Osteoarthritis (OA or Degenerative Arthritis)

  • Medical Author:
    William C. Shiel Jr., MD, FACP, FACR

    Dr. Shiel received a Bachelor of Science degree with honors from the University of Notre Dame. There he was involved in research in radiation biology and received the Huisking Scholarship. After graduating from St. Louis University School of Medicine, he completed his Internal Medicine residency and Rheumatology fellowship at the University of California, Irvine. He is board-certified in Internal Medicine and Rheumatology.

  • Medical Editor: Catherine Burt Driver, MD
    Catherine Burt Driver, MD

    Catherine Burt Driver, MD

    Catherine Burt Driver, MD, is board certified in internal medicine and rheumatology by the American Board of Internal Medicine. Dr. Driver is a member of the American College of Rheumatology. She currently is in active practice in the field of rheumatology in Mission Viejo, Calif., where she is a partner in Mission Internal Medical Group.

Picture of osteoarthritis of the hand

Rheumatoid Arthritis vs. Osteoarthritis

While both rheumatoid arthritis and osteoarthritis can lead to significant joint destruction and functional disability, there are many basic differences between these two forms of arthritis.

Rheumatoid arthritis

Rheumatoid arthritis is a destructive autoimmune joint disease that features inflammation in the joint lining tissue (synovium) that normally produces lubrication and nutrient fluid for joints.

Osteoarthritis

Osteoarthritis is a disease of the cartilage of joints. Osteoarthritis is not a systemic disease and not an autoimmune disease. Osteoarthritis is partly a result of natural aging of the joint.

Quick GuideOsteoarthritis (OA): Treatment, Symptoms, Diagnosis

Osteoarthritis (OA): Treatment, Symptoms, Diagnosis

Osteoarthritis facts

  • Osteoarthritis is a joint inflammation that results from cartilage degeneration.
  • Osteoarthritis can be caused by aging, heredity, and injury from trauma or disease.
  • The most common symptom of osteoarthritis is pain in the affected joint(s) after repetitive use. Other osteoarthritis symptoms and signs include
  • There is no blood test for the diagnosis of osteoarthritis.
  • The goal of treatment in osteoarthritis is to reduce joint pain and inflammation while improving and maintaining joint function.

What is osteoarthritis?

Osteoarthritis is a form of arthritis that features the breakdown and eventual loss of the cartilage of one or more joints. Cartilage is a protein substance that serves as a "cushion" between the bones of the joints. Among the over 100 different types of arthritis conditions, osteoarthritis is the most common joint disease. Osteoarthritis occurs more frequently as we age. Before age 45, osteoarthritis occurs more frequently in males. After 55 years of age, it occurs more frequently in females. In the United States, all races appear equally affected. A higher incidence of osteoarthritis exists in the Japanese population, while South-African blacks, East Indians, and Southern Chinese have lower rates. Osteoarthritis is abbreviated as OA or referred to as degenerative arthritis or degenerative joint disease (DJD).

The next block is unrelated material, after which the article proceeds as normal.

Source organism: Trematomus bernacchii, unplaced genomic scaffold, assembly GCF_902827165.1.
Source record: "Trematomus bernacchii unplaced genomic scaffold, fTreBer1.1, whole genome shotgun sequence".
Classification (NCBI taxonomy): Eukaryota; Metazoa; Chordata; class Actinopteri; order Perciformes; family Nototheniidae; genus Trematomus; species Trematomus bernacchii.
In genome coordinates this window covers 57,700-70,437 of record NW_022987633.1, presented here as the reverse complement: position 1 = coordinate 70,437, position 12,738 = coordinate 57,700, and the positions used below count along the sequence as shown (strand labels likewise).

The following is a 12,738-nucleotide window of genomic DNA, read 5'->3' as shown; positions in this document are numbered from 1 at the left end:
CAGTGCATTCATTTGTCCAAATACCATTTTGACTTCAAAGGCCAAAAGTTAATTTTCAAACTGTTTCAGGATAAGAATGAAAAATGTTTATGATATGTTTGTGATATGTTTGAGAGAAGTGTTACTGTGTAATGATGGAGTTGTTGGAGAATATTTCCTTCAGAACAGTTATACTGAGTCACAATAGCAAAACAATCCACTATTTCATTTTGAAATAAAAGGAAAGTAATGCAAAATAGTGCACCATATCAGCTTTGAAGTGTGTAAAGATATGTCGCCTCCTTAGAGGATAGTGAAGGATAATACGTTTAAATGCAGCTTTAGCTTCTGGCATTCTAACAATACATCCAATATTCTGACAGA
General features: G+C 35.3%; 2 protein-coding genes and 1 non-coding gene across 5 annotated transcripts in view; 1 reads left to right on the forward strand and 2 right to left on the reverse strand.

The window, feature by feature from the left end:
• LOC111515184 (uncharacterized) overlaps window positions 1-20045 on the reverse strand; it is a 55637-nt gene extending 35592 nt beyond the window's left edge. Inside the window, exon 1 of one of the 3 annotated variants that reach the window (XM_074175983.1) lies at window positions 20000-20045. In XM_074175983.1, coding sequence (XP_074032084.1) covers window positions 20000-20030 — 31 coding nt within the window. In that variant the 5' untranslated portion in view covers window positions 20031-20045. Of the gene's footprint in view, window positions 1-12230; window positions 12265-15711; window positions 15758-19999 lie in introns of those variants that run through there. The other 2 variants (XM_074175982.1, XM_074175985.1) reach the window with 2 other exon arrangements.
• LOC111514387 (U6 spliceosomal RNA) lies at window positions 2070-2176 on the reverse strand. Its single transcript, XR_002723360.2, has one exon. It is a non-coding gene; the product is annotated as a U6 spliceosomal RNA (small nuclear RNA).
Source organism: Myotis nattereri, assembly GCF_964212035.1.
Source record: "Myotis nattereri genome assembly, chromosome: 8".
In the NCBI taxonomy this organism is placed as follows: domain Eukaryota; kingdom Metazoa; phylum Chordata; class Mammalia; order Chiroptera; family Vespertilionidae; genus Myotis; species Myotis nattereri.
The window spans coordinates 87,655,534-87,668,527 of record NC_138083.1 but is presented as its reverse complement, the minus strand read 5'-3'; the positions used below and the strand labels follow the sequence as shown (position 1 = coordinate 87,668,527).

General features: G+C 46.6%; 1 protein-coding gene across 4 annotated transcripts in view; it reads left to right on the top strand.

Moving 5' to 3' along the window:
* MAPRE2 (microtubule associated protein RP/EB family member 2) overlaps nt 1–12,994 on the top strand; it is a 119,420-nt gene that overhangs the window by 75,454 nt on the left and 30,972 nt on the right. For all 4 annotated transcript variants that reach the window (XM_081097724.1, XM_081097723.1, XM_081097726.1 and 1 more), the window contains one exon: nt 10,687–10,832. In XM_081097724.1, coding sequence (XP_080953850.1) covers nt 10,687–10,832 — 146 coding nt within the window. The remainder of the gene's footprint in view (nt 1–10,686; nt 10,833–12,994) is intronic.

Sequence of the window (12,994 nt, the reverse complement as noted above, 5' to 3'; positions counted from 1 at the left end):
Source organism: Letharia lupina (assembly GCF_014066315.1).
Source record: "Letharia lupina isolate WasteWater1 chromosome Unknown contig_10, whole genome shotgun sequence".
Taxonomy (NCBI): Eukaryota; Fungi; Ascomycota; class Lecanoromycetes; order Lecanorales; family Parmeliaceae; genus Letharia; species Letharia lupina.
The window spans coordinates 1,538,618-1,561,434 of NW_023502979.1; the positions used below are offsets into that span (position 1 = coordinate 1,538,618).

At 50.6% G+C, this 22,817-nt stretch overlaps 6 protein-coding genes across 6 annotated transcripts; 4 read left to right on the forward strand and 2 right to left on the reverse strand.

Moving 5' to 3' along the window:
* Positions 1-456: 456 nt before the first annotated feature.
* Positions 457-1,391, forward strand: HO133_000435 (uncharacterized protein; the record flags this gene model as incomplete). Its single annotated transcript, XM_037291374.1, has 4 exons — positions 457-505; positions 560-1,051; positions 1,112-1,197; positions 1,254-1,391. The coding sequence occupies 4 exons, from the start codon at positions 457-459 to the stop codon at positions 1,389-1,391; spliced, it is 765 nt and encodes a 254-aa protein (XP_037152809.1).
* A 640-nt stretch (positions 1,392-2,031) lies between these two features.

Osteoarthritis commonly affects the hands, feet, spine, and large weight-bearing joints, such as the hips and knees. Osteoarthritis usually has no known cause and is referred to as primary osteoarthritis. When the cause of the osteoarthritis is known, the condition is referred to as secondary osteoarthritis.

What is the difference between osteoarthritis and rheumatoid arthritis?

Osteoarthritis is a chronic joint disorder of cartilage. It is not a systemic disease. It is not an autoimmune disease. Rheumatoid arthritis is an autoimmune disease, therefore, it features a misdirected immune system that attacks body tissues (particularly the joint lining tissue called synovium). Rheumatoid arthritis is also a systemic disease. Therefore, rheumatoid arthritis can attack tissues throughout the body beyond affected joints, including the lungs, eyes, and skin.

Medically Reviewed by a Doctor on 5/11/2017

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